A nationally representative survey finds that the terms “global warming” and “climate change” often mean different things to Americans—and activate different sets of beliefs, feelings, and behaviors, as well as different degrees of urgency about the need to respond.Attitudes & Beliefs Citizen Behavior Emotion / Affect / Imagery Knowledge / Climate Literacy Policy Support Risk Perceptions
Emotion / Affect / Imagery
Climate Change in the American Mind: Americans’ Global Warming Beliefs and Attitudes in November 2013
The most recent national Climate Change in the American Mind survey found that 1 in 4 Americans think that global warming is not happening, and half say they are "worried" about it.
Other highlights include:
- There has been an increase in the proportion of Americans who believe global warming is not happening (23%, up 7 percentage points since April 2013). But about two in three Americans (63%) believe global warming is happening, a number that has been consistent since spring 2013.
- The proportion of Americans who say they “don’t know” whether or not global warming is happening has dropped 6 points – from 20% to 14% – since spring of 2013.
- About half of Americans (51%) say they are “somewhat” (38%) or “very worried” (15%) about global warming.
- Fewer than half of Americans (38%) believe they personally will be harmed a “moderate amount” or a “great deal” by global warming.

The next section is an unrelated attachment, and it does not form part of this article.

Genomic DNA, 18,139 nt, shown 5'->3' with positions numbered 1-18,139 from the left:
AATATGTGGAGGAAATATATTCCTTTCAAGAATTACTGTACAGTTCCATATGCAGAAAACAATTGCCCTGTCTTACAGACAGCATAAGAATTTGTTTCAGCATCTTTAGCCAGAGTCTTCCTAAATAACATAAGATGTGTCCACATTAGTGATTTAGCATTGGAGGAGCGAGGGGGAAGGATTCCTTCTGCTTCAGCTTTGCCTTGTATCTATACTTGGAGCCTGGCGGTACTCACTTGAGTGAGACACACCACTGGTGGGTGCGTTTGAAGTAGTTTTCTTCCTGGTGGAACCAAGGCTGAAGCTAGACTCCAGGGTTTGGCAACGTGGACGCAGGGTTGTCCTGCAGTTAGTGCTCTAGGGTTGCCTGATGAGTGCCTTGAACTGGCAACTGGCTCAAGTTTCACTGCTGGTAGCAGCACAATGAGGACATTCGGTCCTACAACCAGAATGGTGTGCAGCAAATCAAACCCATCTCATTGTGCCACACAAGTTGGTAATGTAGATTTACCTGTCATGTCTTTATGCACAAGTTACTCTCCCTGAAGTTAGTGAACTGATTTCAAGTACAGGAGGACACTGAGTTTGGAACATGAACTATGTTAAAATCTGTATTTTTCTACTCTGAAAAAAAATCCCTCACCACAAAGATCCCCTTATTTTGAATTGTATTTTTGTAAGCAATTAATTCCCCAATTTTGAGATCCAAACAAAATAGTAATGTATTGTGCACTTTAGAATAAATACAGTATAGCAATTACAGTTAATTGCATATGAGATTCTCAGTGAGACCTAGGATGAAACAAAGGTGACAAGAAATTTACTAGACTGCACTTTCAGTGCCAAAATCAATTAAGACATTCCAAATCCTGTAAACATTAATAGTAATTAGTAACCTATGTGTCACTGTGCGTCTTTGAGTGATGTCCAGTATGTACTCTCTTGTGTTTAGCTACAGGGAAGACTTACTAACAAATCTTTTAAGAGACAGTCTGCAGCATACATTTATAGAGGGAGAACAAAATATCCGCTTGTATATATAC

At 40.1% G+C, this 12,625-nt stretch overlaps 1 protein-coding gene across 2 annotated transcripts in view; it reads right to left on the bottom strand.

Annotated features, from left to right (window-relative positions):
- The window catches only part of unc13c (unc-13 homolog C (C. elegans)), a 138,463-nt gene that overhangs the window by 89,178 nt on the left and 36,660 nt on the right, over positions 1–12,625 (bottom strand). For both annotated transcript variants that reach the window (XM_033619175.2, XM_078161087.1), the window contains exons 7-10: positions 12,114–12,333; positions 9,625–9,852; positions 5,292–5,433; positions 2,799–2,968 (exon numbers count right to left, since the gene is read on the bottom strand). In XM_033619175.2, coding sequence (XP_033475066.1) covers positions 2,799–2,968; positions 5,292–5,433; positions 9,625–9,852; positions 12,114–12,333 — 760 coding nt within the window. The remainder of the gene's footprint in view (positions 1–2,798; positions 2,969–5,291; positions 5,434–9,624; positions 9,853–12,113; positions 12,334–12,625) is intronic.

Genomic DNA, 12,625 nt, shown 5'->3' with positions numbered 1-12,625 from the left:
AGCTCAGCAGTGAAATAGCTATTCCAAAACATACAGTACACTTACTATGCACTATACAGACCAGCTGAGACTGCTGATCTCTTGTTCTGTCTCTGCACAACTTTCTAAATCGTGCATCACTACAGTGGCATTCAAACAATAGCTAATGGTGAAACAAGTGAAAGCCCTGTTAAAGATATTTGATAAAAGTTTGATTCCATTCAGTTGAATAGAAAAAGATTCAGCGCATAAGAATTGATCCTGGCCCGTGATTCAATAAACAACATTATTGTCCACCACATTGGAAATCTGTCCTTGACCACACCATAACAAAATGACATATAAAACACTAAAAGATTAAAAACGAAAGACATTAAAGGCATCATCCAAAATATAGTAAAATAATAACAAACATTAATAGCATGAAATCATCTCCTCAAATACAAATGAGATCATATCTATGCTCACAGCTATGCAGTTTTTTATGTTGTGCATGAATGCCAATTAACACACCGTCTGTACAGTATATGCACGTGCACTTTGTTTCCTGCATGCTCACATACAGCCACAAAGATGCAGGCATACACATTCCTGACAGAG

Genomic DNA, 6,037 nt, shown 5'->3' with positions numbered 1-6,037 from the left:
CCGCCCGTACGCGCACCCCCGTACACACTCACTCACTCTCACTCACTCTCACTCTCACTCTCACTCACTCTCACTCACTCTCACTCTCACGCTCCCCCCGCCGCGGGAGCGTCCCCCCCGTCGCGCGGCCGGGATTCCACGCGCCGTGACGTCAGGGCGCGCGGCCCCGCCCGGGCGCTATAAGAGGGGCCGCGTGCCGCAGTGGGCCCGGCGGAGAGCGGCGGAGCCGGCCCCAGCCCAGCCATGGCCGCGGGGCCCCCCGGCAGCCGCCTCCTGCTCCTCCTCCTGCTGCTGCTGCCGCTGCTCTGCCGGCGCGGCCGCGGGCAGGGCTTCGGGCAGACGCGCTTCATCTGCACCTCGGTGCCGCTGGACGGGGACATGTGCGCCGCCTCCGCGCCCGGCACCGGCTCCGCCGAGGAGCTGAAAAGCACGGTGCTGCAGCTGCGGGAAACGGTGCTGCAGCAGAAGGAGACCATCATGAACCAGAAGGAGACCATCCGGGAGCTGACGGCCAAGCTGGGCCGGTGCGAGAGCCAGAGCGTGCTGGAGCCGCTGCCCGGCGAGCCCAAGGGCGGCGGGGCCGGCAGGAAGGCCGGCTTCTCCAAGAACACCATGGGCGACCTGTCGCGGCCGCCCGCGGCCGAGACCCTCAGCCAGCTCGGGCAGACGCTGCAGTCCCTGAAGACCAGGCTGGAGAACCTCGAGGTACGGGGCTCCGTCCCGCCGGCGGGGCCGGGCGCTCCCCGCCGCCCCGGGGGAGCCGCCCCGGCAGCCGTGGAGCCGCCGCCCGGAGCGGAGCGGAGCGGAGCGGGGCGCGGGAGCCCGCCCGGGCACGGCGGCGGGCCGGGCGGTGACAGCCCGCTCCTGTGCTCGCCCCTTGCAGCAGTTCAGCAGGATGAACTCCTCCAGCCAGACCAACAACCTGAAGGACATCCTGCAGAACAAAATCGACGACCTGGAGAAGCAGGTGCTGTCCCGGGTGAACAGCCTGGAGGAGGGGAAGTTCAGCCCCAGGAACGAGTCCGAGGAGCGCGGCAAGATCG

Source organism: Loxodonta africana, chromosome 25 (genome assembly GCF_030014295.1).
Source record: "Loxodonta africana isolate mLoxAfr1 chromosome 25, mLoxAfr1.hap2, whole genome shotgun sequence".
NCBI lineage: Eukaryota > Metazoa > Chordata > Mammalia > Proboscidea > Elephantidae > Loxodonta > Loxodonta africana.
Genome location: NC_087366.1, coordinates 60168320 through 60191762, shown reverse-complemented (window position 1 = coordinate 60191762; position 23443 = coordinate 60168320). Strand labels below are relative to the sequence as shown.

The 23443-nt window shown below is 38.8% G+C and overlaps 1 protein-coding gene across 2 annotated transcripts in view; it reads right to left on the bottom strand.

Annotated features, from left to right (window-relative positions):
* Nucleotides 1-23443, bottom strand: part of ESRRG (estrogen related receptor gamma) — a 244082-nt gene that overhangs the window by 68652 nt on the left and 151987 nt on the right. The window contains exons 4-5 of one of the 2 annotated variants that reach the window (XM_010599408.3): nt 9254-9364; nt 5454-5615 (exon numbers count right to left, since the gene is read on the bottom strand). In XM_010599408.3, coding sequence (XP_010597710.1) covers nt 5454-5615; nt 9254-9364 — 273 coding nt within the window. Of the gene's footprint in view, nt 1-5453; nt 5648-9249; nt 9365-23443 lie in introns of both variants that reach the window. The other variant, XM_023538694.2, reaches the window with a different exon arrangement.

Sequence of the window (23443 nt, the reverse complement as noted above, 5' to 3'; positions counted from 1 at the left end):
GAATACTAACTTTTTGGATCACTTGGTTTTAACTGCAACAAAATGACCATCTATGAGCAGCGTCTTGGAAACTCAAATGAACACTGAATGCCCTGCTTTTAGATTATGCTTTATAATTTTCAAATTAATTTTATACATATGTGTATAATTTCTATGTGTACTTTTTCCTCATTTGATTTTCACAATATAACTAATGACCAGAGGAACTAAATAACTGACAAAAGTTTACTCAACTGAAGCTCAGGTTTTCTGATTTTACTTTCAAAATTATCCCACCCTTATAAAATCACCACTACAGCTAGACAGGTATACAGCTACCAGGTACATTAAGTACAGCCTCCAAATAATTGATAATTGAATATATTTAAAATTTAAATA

- By contrast, majorities believe that global warming will harm future generations of people (65%) and plant and animal species (65%).
- About four in 10 say they feel “helpless” (43%), “disgusted” (42%), or “sad” (40%) when thinking about global warming.
- By contrast, four in ten (42%), say they feel “hopeful” about the subject.
On October 2, 2013, YPCCC Director Anthony Leiserowitz sat down with Dale Jamieson, Kate Orff, and Paul Lewis for a panel on "Climate Change and the American Mind" as a part of the Architecture League of New York's "The 5000 Pound Life" event.
Attitudes & Beliefs Emotion / Affect / Imagery Knowledge / Climate Literacy Outreach Projects Risk Perceptions Six Americas
In the past decade, the images and feelings Americans associate with the term “global warming” have shifted dramatically. We recently published an article in the journal Risk Analysis that identifies and analyzes these shifts in the connotative meaning of “global warming.”
The graph below summarizes how Americans’ associations to “global warming” changed from 2003 to 2010 (more data can be found in the paper).
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